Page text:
Episode #125 of the Stack Overflow podcast is here. We talk Tilde Club and mechanical keyboards. Listen now
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Yes, customers who were exposed to day-ahead wholesale market prices were paid to use electricity. It is a combination of several different factors that make the day-ahead wholesale electricity market special. Firstly, very few electricity consumers participate in it directly. So the demand side is very illiquid, with very low short-run elasticity - and it ...


16

Gary Becker's work on Social Demand probably has something to do with the phenonmena. Becker basically asked why some popular places consistently seemed to underprice their goods. For example, concerts often sell out very quickly and fancy restaurants in the middle of a busy suburb might be often crowded. These venues could raise their prices, but the basic ...


13

You sometimes find textbooks drawing the supply and demand curves as concave upwards, as such: The straight-line supply and demand curves can be thought of as a magnification of this graph, where the two intersect. Thus, the units on the axes would give you a clue as to how high up the graph is being drawn, or how far to the right (if the units start at a ...


12

The book Information Rules by Google Chief Economist Hal Varian (with Carl Shapiro) deals with many issues raised by the particular features of the digital economy. In general, he finds you don't need new models, and that things are well approximated by high fixed and low or zero marginal cost of production.


10

Consider the Slutsky equation, $$ \frac{\partial x}{\partial p} = \frac{\partial x^c}{\partial p} - \frac{\partial x}{\partial I} x. $$ A giffen good is the case where the income effect $\frac{\partial x}{\partial I} x$ is negative and large (in magnitude) enough so that $\frac{\partial x}{\partial p} > 0$. From Wikipedia: There are three necessary ...


10

Black Friday is a marketing event that benefits from network effect . The more stores offer products for lower price and the more consumers know about them, the greater is the network effect. Normally when you put your product on sale at reduced price, you have several problems to deal with. Your target consumers need to be informed of your offer and they ...


10

Though the Black Friday savings do exist, they are less significant than in some of the early years when the "Black Friday" sales were just starting to get really popular. Raising prices is one way that merchants could try to respond, but then they might exclude the deal-seekers whom they are targeting. Instead, merchants have been doing other things. ...


9

There is rather low probability for demand of a good to exhibit the Giffen property at market level, where averaging over heterogeneous preferences, different income levels and consequent differentiated behavior, will usually offset Giffen phenomena. Looking at @jmbejara answer, goods that are likely to satisfy all three necessary conditions are drugs ...


8

tl;dr: it's basic engineering: efficiencies improved between 1970 and 2010. Additionally, net USA imports increased from 0.75 trillion cubic feet in 1970 to 3.8 trillion cubic feet in 2007 I think there may be some misunderstandings. Firstly: the first chart shows domestic gas production. "Domestic" doesn't refer to residential-only use - it just means ...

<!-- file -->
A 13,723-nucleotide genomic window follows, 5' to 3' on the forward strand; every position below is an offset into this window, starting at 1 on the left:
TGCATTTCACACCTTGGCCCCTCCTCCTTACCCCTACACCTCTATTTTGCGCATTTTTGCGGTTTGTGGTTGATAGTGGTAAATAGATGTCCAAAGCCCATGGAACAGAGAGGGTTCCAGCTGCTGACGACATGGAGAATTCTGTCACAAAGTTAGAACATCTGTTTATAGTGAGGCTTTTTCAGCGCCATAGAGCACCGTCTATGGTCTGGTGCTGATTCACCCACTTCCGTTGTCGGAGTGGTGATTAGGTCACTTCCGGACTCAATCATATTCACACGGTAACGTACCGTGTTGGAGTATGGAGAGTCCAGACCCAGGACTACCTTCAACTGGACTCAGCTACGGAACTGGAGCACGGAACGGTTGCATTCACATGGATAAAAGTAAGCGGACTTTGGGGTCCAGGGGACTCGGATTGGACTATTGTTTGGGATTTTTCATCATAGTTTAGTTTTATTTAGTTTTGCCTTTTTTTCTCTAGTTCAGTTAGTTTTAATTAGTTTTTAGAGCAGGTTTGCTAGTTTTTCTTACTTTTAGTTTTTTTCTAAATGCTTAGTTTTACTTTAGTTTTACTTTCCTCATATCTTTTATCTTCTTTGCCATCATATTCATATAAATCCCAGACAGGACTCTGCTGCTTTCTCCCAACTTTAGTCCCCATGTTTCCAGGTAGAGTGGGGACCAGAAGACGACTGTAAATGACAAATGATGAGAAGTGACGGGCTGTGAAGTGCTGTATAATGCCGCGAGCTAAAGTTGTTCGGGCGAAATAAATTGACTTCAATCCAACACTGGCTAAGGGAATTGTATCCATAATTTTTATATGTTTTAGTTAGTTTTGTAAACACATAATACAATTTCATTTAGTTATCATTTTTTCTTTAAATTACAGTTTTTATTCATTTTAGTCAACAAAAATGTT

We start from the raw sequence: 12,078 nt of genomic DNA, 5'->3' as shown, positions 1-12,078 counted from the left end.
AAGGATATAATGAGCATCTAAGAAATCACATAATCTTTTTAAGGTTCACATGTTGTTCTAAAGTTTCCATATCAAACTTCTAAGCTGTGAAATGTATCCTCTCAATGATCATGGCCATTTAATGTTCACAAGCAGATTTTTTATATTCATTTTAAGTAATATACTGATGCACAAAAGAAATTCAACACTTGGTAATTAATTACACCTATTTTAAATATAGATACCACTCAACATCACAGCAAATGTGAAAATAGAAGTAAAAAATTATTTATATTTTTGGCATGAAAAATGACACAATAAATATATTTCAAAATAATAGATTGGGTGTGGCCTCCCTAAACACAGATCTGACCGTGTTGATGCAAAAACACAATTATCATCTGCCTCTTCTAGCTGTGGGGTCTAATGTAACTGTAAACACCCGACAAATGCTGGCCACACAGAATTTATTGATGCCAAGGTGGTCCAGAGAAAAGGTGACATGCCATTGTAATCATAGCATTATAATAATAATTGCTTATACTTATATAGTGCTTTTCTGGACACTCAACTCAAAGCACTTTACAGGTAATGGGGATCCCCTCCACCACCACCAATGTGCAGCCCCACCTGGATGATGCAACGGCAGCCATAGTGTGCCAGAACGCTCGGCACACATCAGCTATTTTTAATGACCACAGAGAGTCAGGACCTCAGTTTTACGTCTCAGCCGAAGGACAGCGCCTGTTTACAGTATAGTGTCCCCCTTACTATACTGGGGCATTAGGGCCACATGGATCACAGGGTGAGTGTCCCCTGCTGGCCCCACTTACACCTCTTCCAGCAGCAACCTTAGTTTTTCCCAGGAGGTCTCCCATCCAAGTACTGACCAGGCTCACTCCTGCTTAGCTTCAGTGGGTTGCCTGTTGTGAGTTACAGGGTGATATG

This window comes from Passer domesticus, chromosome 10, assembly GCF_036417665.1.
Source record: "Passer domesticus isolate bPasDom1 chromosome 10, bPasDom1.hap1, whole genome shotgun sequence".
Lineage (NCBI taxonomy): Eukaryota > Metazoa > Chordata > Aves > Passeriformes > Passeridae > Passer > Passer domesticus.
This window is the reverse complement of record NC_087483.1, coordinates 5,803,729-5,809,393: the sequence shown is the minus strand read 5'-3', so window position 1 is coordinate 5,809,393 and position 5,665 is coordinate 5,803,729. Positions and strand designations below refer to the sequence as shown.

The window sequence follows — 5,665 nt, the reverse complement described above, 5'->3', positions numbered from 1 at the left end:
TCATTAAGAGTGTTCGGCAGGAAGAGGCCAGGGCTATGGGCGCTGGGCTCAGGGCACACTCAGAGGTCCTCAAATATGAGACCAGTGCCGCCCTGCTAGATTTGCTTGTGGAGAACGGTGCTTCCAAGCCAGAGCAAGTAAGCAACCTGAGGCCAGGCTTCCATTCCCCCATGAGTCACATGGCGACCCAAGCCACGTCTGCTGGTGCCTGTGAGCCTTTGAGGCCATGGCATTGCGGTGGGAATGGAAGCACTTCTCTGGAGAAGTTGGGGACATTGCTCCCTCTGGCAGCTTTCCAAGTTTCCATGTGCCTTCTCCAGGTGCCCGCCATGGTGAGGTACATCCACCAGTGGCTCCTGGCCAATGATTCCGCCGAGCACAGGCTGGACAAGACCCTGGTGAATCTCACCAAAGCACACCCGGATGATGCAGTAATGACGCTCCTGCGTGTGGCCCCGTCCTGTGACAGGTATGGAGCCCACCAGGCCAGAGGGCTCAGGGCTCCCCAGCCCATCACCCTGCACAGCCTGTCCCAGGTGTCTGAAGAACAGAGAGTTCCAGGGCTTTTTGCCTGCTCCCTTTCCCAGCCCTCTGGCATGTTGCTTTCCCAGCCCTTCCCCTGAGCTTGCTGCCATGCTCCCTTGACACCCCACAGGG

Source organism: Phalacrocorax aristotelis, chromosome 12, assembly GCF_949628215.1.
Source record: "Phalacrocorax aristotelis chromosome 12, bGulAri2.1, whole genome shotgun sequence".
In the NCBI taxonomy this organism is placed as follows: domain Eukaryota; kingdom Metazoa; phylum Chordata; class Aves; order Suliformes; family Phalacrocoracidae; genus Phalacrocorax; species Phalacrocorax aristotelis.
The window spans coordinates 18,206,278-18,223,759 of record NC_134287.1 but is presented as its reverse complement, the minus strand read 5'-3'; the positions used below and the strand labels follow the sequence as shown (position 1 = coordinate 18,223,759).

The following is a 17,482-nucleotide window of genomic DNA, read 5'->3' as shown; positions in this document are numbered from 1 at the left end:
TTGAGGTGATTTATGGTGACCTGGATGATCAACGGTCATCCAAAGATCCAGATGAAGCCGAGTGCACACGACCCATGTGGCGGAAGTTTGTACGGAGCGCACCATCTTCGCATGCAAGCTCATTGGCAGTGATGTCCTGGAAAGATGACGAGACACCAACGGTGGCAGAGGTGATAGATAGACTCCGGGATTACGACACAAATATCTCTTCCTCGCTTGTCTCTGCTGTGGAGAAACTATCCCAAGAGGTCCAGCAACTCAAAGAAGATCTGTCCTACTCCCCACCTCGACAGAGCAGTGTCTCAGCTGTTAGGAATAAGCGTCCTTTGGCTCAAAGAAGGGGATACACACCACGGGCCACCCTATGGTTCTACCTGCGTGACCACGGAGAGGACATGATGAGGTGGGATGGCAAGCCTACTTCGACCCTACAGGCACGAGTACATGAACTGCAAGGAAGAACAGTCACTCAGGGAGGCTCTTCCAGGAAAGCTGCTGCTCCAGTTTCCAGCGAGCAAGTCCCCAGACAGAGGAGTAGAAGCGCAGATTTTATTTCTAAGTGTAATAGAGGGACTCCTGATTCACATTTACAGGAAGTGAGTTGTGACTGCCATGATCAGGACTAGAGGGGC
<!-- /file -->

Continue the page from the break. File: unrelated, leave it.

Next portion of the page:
8

The kinds of practices you describe are frequently controlled through competition/antitrust policy. For example: In the US conspiratorial agreements (such as price-fixing cartels, bidding cartels, or other agreements that restrict competition) or conspiring to abuse a position of dominance in a manner that harms competition is illegal under the terms of the ...


8

Here's a "no maths" explanation (including the inferior goods case, because I think it helps to understand what's going on): Suppose we have a normal good, $x$, and we increase its price. Marshallian demand decreases thanks to two effects (i) consumers substitute away from $x$ towards cheaper alternatives; (ii) because prices are higher, consumers can ...


8

A price-taking firm takes prices as given, but that does not mean that the firm cannot influence prices; it just means that the firm ignores its own impact on prices. Now the question is how sensible it is to assume that firms take prices as given. The usual view is that it is a reasonable assumption when the impact of a firm on prices is small enough ...


8

It is possible. We normally think demand and supply are more elastic in the long run because consumers/firms have more options in the long run. For example if gas becomes more expensive consumers can buy more more fuel efficient cars. So what if consumers or firms are more constrained in the long run? This could be the case when goods are storable. ...


8

Your broad idea is right. Since the marginal cost of reproducing digital goods is essentially zero, there is a sense in which is appears optimal to give the good to any consumer who has a positive value for it. In this sense, such goods are superficially non-scarce. However, there are some important caveats to this line of reasoning that results in the goods ...


7

When the USD is highly valued, it allows people from the home country, the United States in this case, to purchase goods relatively cheaply from abroad and put pressure on domestic firms to have low prices. From a consumption standpoint, this may be advantageous. A high value USD may also make goods from the United States more expensive relative to goods ...